A simple traffic stop in Fayette County resulted in the unexpected seizure of almost $7 million worth of heroin. Early this month, deputies pulled over a pickup truck on Interstate 10 and, upon noticing a number of signs of drug trafficking and “abnormal nervous behavior” on the part of the driver, searched the vehicle and found 35 kilos of black tar heroin tucked inside five wooden blocks hidden in a toolbox in the truck’s bed. The street value of the drugs is estimated to be at about $6.9 million, and the driver was arrested on charges of felony drug possession.
Risk and Reward
It is unknown whether or not this was the driver’s first trip transporting such a large amount of heroin, but it is clear that there was something that made the huge risk associated with such a choice worth the reward.
The reasons behind the choices that people make in regard to drugs vary widely. For some, threatened personal violence and/or threats of violence to one’s family made by drug cartels make them transport drugs in a variety of ways despite the risks. For others, it is the only way they have available to pay an outstanding debt they owe, or it is a lifestyle choice that provides them with a sense of power and status.
For still others, the choice to take part in drug trafficking or drug sales schemes is how they get their own drugs paid for – the best way they know how to manage a high-dose drug addiction that is financially unviable to sustain any other way. No matter what the risk, it is perceived as a far better outcome than experiencing withdrawal symptoms or otherwise being without their substance of choice.
High-Risk Behaviors and Addiction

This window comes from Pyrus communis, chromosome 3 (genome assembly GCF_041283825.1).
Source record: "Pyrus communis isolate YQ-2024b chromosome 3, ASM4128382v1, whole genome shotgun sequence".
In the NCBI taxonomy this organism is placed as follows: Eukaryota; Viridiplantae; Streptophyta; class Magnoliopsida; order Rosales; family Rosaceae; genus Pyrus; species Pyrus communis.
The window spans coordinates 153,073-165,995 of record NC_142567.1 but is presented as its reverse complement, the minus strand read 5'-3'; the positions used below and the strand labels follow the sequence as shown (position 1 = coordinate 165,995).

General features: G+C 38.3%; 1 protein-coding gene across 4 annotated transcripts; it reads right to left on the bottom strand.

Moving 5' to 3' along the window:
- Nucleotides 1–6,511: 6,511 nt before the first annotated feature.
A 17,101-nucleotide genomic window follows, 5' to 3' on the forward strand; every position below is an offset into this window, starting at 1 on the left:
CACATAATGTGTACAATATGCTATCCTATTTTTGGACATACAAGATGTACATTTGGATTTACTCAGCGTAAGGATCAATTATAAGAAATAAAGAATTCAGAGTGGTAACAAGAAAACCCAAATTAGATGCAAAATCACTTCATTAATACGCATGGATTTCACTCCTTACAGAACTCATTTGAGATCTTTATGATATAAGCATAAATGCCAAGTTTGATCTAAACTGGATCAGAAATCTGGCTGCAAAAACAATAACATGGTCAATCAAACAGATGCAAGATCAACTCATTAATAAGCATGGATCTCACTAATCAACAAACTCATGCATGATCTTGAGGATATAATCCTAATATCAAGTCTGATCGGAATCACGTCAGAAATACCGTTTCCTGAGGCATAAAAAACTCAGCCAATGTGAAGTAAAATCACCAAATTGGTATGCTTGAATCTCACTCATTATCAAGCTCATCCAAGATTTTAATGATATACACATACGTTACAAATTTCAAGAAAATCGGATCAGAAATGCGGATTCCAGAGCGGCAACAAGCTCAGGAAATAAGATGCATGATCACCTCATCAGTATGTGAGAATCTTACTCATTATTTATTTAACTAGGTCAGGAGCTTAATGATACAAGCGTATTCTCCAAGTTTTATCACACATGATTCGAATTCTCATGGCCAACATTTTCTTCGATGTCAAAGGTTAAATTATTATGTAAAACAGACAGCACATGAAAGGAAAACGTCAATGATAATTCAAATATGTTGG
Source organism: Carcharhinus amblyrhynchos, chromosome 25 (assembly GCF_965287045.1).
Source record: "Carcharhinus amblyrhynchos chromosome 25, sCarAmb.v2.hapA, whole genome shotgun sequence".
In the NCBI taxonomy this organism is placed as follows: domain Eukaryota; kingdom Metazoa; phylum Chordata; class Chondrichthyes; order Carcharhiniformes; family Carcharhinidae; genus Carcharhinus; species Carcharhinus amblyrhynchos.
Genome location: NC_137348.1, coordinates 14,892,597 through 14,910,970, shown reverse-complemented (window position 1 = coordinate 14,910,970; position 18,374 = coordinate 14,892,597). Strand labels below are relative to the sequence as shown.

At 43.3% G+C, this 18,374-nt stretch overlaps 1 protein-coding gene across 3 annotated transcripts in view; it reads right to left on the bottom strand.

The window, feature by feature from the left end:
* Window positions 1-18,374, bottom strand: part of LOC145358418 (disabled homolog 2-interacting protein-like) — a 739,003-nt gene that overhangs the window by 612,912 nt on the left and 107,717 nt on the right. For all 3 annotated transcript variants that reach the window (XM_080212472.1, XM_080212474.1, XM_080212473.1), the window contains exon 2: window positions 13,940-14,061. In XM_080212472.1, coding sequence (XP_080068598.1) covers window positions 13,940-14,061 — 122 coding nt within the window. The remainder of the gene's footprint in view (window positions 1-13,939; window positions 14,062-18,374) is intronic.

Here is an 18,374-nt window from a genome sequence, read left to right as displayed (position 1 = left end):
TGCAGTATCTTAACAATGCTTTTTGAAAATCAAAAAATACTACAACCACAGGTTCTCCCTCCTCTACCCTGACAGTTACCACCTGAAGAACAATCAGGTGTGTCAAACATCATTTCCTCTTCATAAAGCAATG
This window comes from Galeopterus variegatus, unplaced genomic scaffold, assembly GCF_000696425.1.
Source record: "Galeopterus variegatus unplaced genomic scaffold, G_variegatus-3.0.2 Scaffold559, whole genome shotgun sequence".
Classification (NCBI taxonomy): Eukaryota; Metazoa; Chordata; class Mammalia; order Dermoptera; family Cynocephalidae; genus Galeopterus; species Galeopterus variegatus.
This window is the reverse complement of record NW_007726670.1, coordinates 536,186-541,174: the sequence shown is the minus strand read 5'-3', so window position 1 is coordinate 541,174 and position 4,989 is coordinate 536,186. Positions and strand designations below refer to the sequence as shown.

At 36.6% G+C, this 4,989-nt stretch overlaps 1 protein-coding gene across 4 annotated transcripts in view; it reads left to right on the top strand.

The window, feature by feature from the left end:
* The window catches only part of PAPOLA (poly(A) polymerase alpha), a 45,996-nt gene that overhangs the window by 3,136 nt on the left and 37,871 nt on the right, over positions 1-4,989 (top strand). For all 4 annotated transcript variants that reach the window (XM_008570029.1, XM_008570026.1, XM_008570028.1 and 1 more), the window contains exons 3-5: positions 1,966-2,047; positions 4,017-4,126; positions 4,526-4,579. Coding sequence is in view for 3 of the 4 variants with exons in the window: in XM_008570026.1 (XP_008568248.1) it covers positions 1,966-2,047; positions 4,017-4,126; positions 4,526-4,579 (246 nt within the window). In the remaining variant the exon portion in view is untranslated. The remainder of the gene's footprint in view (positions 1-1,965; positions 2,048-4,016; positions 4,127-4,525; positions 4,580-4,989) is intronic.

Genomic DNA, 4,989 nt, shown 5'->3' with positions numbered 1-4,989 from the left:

High-risk behaviors, such as associating with drug dealers, transporting drugs, and/ or engaging in other criminal behaviors, are clear indicators that a substance use problem has reached a crisis point. Loss of freedom is arguably one of the highest risks associated with drug use and abuse, alongside loss of health, loss of family, and loss of life. To take that risk, the ability to maintain the addiction must be of supreme concern, a priority over personal safety in addition to health and wellness.
In some cases, it is the adrenaline rush – or dopamine rush – that comes with high-risk behaviors, including the events that occur in the process of trafficking and selling drugs that is part of the attraction. In fact, many experts believe that this rush associated with high-risk activities is similar to the high experienced with drug use and that a predilection for taking part in these activities can indicate a higher risk for drug dependence.
The Rush of Recovery
Because drug use and abuse may have appeased a person’s craving for the “rush” of dopamine that created the high, one of the primary issues in recovery can be learning how to find balance and feel satisfied with the new status quo. It is not an easy transition to go from active addiction to active sobriety under the best of circumstances, but when you are driven to seek out the excitement in life, a sober life can feel boring, and boredom can be a trigger for relapse.
The good news is that if you are someone who thrives on risky situations, you can find ways to engage that impulse without putting your sobriety or health at risk. You can:
Do you crave an adrenaline rush in recovery? How do you get “high” naturally?